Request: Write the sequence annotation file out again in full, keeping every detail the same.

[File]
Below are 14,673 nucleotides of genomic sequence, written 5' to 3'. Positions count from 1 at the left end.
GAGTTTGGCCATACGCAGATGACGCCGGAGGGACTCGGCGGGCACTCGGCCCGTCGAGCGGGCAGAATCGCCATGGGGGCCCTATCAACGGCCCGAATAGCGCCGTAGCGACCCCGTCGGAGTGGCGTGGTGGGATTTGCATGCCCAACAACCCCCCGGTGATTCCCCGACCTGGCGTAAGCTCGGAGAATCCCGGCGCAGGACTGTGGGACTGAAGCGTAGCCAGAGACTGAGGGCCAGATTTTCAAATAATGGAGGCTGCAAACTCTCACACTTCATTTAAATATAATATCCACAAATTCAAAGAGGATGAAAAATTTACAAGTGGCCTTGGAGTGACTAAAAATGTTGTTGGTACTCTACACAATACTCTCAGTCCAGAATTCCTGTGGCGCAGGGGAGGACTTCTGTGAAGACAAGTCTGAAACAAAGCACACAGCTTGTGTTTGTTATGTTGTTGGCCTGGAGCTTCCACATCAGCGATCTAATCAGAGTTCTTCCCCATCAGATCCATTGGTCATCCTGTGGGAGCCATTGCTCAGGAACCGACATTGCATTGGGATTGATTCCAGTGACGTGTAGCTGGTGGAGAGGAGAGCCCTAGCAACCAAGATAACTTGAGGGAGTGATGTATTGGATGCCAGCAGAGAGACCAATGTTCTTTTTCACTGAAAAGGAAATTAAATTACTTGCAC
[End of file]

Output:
Below are 14,673 nucleotides of genomic sequence, written 5' to 3'. Positions count from 1 at the left end.
GAGTTTGGCCATACGCAGATGACGCCGGAGGGACTCGGCGGGCACTCGGCCCGTCGAGCGGGCAGAATCGCCATGGGGGCCCTATCAACGGCCCGAATAGCGCCGTAGCGACCCCGTCGGAGTGGCGTGGTGGGATTTGCATGCCCAACAACCCCCCGGTGATTCCCCGACCTGGCGTAAGCTCGGAGAATCCCGGCGCAGGACTGTGGGACTGAAGCGTAGCCAGAGACTGAGGGCCAGATTTTCAAATAATGGAGGCTGCAAACTCTCACACTTCATTTAAATATAATATCCACAAATTCAAAGAGGATGAAAAATTTACAAGTGGCCTTGGAGTGACTAAAAATGTTGTTGGTACTCTACACAATACTCTCAGTCCAGAATTCCTGTGGCGCAGGGGAGGACTTCTGTGAAGACAAGTCTGAAACAAAGCACACAGCTTGTGTTTGTTATGTTGTTGGCCTGGAGCTTCCACATCAGCGATCTAATCAGAGTTCTTCCCCATCAGATCCATTGGTCATCCTGTGGGAGCCATTGCTCAGGAACCGACATTGCATTGGGATTGATTCCAGTGACGTGTAGCTGGTGGAGAGGAGAGCCCTAGCAACCAAGATAACTTGAGGGAGTGATGTATTGGATGCCAGCAGAGAGACCAATGTTCTTTTTCACTGAAAAGGAAATTAAATTACTTGCAC